In an interview with Helen Butcher a native of McMinnville, Tennessee, one can see the true effects of smoking on the lives of the person and the people around them. Helen Butcher is 64 years old and has been smoking since she was twenty. Her husband Billy Butcher passed away two years ago from lung cancer as a result from his own smoking. When interviewed Helen was asked, “Why do you smoke when there is so much information out there on the dangers of smoking?” She said, “I feel like I have no choice. I feel like smoking is a part of me. If I go a day without a cigarette I feel like I am going to die. The addiction I have is so strong that even though I have been told it will kill me I cannot bring myself to stop.” Helen was then asked, “Have you suffered any medical problems from smoking?” She replied, “I have been diagnosed with emphysema, and I now have to use oxygen 24/7.” “Has it been hard to get used to using oxygen on a daily basis?” Helen then said, “I think that this is what a dog must feel like when it is put on a leash. It is so difficult to do anything now that I have become more reclusive in my daily life.” One final question was asked, “What has smoking done to you personally?” She replied, “Smoking took away my husband. Every time I smoke now I am reminded of him and how much I miss him. After he died, I could barely pay my bills and I would have lost the house he built with his own hands, had it not been for my daughter who came to live with me so that we could keep the house. Smoking has ruined my life, and I am reminded of it every day when I go out on my porch to smoke.” This real life example shows the true power of addiction, and the damage that the act of smoking can do to a family.
In response to the medical aspect of the argument against cigarettes, one could say that if cigarettes are made illegal, the federal government may as well pass laws against gluttony, not getting enough sleep, being in high stress situations or not taking medication as all of these things can harm our health and eventually could result in death (Head). Also, the right to privacy should permit an individual to smoke and harm his/her own body if they choose to do so (Head). As Aristotle said, “Different men seek after happiness in different ways and by different means, and so make for themselves different modes of life and forms of government.” (Brainyquote). Another benefit of the sale of cigarettes is the revenue that the government brings in off of taxes. In 2009, the total revenue for state and federal taxes on cigarettes brought in approximately 24 billion dollars (Ritchie).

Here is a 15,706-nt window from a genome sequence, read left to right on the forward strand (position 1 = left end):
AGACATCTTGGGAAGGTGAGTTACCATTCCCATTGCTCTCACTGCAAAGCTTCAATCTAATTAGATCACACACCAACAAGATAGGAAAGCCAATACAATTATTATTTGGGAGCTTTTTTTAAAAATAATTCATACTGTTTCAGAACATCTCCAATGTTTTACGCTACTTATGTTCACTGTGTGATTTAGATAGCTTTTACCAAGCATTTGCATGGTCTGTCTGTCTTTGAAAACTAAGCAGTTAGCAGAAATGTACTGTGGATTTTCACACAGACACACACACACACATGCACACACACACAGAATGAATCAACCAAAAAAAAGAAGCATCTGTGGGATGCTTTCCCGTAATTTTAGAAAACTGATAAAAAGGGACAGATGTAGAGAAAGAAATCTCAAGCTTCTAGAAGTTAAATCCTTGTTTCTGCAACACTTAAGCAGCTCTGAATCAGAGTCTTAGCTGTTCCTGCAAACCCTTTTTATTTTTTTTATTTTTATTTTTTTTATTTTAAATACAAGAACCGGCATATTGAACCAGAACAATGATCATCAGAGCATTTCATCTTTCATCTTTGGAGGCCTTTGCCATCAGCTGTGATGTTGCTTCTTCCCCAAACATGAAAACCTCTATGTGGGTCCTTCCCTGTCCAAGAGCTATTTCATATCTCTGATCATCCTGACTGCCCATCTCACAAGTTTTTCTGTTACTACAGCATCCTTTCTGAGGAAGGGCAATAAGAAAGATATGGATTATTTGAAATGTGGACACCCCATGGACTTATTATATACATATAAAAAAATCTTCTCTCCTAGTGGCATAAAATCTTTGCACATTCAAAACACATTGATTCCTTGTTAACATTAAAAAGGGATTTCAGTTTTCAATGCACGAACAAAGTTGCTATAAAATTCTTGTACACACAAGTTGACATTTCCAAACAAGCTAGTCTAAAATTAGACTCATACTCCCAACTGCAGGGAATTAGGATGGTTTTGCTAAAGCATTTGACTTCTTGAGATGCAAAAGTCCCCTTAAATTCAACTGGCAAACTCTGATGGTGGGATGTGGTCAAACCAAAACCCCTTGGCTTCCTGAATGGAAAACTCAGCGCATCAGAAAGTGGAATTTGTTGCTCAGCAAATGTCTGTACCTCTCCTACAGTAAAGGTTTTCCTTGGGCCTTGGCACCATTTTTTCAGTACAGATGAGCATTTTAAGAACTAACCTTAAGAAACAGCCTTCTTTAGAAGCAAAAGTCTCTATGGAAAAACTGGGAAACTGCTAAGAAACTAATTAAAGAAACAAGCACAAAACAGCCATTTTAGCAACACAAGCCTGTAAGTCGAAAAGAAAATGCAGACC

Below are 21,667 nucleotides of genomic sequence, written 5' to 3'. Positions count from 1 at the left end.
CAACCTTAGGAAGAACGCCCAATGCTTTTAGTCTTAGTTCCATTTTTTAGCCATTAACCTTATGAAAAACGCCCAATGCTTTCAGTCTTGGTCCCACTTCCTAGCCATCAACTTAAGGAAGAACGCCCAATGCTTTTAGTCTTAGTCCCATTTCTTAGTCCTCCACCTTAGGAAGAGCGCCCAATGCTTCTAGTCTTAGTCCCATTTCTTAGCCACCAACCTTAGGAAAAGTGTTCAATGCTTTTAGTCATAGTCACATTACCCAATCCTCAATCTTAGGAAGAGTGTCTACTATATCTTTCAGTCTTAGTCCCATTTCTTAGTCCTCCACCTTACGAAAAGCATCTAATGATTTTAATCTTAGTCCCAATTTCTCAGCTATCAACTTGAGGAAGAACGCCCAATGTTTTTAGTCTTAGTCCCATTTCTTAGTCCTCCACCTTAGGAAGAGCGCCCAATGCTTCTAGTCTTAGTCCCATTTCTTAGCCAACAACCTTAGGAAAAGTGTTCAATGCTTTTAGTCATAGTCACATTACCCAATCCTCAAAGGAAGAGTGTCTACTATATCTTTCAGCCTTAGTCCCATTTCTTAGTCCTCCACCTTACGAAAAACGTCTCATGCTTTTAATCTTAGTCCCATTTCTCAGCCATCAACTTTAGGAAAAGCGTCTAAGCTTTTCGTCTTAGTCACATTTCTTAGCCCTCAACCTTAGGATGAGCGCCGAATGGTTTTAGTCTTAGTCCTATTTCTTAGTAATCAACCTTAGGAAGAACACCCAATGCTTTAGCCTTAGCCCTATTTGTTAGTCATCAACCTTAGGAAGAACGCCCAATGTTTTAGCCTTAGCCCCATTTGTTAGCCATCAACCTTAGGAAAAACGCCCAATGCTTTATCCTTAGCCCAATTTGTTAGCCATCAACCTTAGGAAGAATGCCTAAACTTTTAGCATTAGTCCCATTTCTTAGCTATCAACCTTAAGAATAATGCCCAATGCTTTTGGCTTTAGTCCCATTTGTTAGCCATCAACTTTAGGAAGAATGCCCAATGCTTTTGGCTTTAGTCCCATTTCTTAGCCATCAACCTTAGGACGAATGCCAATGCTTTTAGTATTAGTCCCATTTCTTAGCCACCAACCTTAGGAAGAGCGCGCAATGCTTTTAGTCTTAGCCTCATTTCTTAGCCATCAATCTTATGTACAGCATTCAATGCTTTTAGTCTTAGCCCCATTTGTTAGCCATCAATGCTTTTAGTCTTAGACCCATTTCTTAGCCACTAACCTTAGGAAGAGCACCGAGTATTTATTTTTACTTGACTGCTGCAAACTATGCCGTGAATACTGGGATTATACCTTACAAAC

If cigarettes were to be banned, a new avenue of organized crime would arise. Imagine nicotine addicts on the street searching for a drug dealer. This would cause more problems that the U.S. does not need. There are 43.4 million smokers in the U.S. (Hendrick). Some of those people have such a severe nicotine addiction that they would risk being arrested to get their “drug.” Overcrowding is already an issue in U.S. jails. By adding more possible offenders, this would add to the total cost that the government pays to keep inmates in jail.
Some studies show that cigarettes are beneficial in certain instances. According to an article published in 1995 in Neuroscience & Biobehavioral Reviews, schizophrenics use cigarettes to help reduce the psychiatric, sensory, physical, and cognitive effects of schizophrenia. Also, certain evidence points out that smokers are less likely to develop Alzheimer’s or Parkinson’s disease (Russo). Cigarettes are also an appetite suppressant. Many people use it to treat overeating and obesity (ibid). A Swedish study observed that the children of smokers had lower rates of allergic rhinitis, allergic asthma, atopic eczema, and food allergies (ibid).
While the response presents some substantial arguments for smoking, they are not enough to compensate for the negative effects of smoking cigarettes. The prohibition of cigarettes is completely constitutional. To say that Congress can ban marijuana but not cigarettes is a double standard. Marijuana has not been proven to produce a negative long-term effect on a person’s body, but cigarettes clearly do cause negative long-term effects. Individuals do have a right to privacy, but when the well-being of other people is threatened, that right can be limited. As far as economics is concerned, the total revenue in taxes from cigarettes does not compare to the cost that cigarettes present to society.